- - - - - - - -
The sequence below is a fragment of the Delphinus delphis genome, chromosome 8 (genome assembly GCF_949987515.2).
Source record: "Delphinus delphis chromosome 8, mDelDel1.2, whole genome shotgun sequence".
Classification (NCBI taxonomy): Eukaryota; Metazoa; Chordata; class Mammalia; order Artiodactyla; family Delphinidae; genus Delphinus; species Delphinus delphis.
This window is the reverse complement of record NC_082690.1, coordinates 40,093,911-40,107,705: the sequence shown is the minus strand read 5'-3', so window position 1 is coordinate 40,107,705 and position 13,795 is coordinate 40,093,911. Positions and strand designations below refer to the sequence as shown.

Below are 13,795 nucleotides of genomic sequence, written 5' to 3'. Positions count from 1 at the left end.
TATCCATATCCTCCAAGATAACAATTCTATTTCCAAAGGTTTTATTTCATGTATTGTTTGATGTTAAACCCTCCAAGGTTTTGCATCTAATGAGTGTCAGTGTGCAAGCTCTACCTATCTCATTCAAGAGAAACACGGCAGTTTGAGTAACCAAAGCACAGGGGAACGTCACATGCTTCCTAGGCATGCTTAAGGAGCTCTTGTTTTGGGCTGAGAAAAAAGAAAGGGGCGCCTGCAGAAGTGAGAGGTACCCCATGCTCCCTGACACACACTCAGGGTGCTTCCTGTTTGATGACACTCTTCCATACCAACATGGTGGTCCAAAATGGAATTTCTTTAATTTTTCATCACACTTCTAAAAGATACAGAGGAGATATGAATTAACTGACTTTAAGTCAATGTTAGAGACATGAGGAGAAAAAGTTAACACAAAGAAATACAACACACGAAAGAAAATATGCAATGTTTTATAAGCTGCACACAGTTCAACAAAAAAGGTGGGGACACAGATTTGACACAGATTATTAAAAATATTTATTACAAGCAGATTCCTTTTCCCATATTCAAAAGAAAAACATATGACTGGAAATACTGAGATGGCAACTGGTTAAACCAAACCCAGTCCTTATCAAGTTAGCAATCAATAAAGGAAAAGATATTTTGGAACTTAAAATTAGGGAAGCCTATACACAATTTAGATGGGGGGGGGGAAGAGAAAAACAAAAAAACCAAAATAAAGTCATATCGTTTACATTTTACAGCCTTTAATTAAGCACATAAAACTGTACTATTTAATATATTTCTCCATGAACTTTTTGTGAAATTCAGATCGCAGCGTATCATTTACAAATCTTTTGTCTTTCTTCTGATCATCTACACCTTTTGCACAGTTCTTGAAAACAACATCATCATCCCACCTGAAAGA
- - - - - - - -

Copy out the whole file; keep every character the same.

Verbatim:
The sequence below is a fragment of the Delphinus delphis genome, chromosome 8 (genome assembly GCF_949987515.2).
Source record: "Delphinus delphis chromosome 8, mDelDel1.2, whole genome shotgun sequence".
Classification (NCBI taxonomy): Eukaryota; Metazoa; Chordata; class Mammalia; order Artiodactyla; family Delphinidae; genus Delphinus; species Delphinus delphis.
This window is the reverse complement of record NC_082690.1, coordinates 40,093,911-40,107,705: the sequence shown is the minus strand read 5'-3', so window position 1 is coordinate 40,107,705 and position 13,795 is coordinate 40,093,911. Positions and strand designations below refer to the sequence as shown.

Below are 13,795 nucleotides of genomic sequence, written 5' to 3'. Positions count from 1 at the left end.
TATCCATATCCTCCAAGATAACAATTCTATTTCCAAAGGTTTTATTTCATGTATTGTTTGATGTTAAACCCTCCAAGGTTTTGCATCTAATGAGTGTCAGTGTGCAAGCTCTACCTATCTCATTCAAGAGAAACACGGCAGTTTGAGTAACCAAAGCACAGGGGAACGTCACATGCTTCCTAGGCATGCTTAAGGAGCTCTTGTTTTGGGCTGAGAAAAAAGAAAGGGGCGCCTGCAGAAGTGAGAGGTACCCCATGCTCCCTGACACACACTCAGGGTGCTTCCTGTTTGATGACACTCTTCCATACCAACATGGTGGTCCAAAATGGAATTTCTTTAATTTTTCATCACACTTCTAAAAGATACAGAGGAGATATGAATTAACTGACTTTAAGTCAATGTTAGAGACATGAGGAGAAAAAGTTAACACAAAGAAATACAACACACGAAAGAAAATATGCAATGTTTTATAAGCTGCACACAGTTCAACAAAAAAGGTGGGGACACAGATTTGACACAGATTATTAAAAATATTTATTACAAGCAGATTCCTTTTCCCATATTCAAAAGAAAAACATATGACTGGAAATACTGAGATGGCAACTGGTTAAACCAAACCCAGTCCTTATCAAGTTAGCAATCAATAAAGGAAAAGATATTTTGGAACTTAAAATTAGGGAAGCCTATACACAATTTAGATGGGGGGGGGGAAGAGAAAAACAAAAAAACCAAAATAAAGTCATATCGTTTACATTTTACAGCCTTTAATTAAGCACATAAAACTGTACTATTTAATATATTTCTCCATGAACTTTTTGTGAAATTCAGATCGCAGCGTATCATTTACAAATCTTTTGTCTTTCTTCTGATCATCTACACCTTTTGCACAGTTCTTGAAAACAACATCATCATCCCACCTGAAAGA